Marketing tool for authors

The smartphone generation barely visits the bookstore anymore, while the publishing industry is still using mainly traditional marketing techniques to promote books. Recent changes in reading behavior ask for changes in publishers’ strategy, if they want to remain profitable. Currently, very few authors have a strong presence on social media, which we believe directly threatens their future sales. Sabine van der Plas: ‘Sweek is the ideal marketing tool for top authors and traditional publishers. By sharing exciting content – for free – on Sweek, authors reconnect with their readers, create a loyal fanbase, including digital natives, and reach a new audience. The author can immediately reach those followers when a new traditionally published books is released, thereby increasing book sales.’

About Sweek

Sweek is a mobile platform which allows anyone to read, write and share stories. All over the world. In an instant. For free. On Sweek you can find stories of both upcoming writers and established top authors, in all genres, to be read online and offline. Readers can follow, like and share stories, and readers and writers are directly connected. Sweek is free for all users, and is available in 12 languages for Android, iOS and web users.

About Mybestseller

Mybestseller gives any author the opportunity to easily publish their book (print and e-book) and sell it via all relevant sales channels, such as Amazon, but also directly via social media using BookLink. Next to operating its own brands as and, Mybestseller offers third parties a full service white label solution. This way, any publisher, bookseller or content party can immediately integrate self-publishing in their strategy, for instance and Mybestseller is active in the Netherlands, Belgium, Germany, the United Kingdom, France and Turkey.

Unlocking knowledge means empowering people, and MIT is setting a powerful example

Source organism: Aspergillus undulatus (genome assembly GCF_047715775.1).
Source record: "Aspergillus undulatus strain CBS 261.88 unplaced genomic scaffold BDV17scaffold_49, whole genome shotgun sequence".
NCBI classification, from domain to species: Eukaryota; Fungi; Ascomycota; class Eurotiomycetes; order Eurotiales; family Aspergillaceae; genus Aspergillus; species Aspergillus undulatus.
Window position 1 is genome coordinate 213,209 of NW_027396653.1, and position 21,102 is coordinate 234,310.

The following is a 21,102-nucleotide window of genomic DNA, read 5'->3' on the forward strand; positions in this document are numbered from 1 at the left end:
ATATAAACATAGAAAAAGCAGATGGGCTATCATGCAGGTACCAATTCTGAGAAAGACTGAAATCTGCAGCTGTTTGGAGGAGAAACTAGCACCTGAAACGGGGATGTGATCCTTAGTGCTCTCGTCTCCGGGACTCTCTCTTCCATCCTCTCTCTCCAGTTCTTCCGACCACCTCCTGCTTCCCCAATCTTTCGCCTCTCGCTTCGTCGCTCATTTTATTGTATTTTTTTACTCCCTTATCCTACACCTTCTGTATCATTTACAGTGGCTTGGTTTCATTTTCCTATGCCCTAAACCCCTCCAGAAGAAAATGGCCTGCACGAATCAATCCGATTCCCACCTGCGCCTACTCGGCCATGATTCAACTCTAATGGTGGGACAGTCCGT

MIT OPenCourseWare

No need for an elaborate introduction here about what exactly MIT is doing by opening up their digital content online. Best to start by simply quoting Dick K.P. Yue, Professor at MIT School of Enginnering: “The idea is simple: to publish all of our course materials online and make them widely available to everyone.”

If you haven’t heard about MIT OpenCourseWare (OCW), here is the scoop. It’s intended not just to help educators at MIT improve curricula and make learning more effective for those enrolled at MIT, but to invite independent learners anywhere in the world to use the school’s course materials in their own educational pursuits and at their own pace. In other words, they are free to ‘take’ the course in the privacy of their own home by following full notes and having full access to materials every step of the way.

This is admirable. Truly admirable. And this is what the leaders among us who recognize the true value of digital content do: they open it up to the world. They eliminate all frictions and find ways to bypass man-made rules and institutions and simply make knowledge available to all. They have outgrown all unnecessary discussions of print and digital competing, and about complicated models that serve the select few, they recognize that unread/unused content has little to no value, and, most of all, they are pushing their own ‘institutional’ status quo by embracing the idea that learning never stops and that it is our collective responsibility to educate the world beyond the confines of university walls at a time when, despite all of the technological advances the world has seen, more than 90 percent of its population is not college-educated.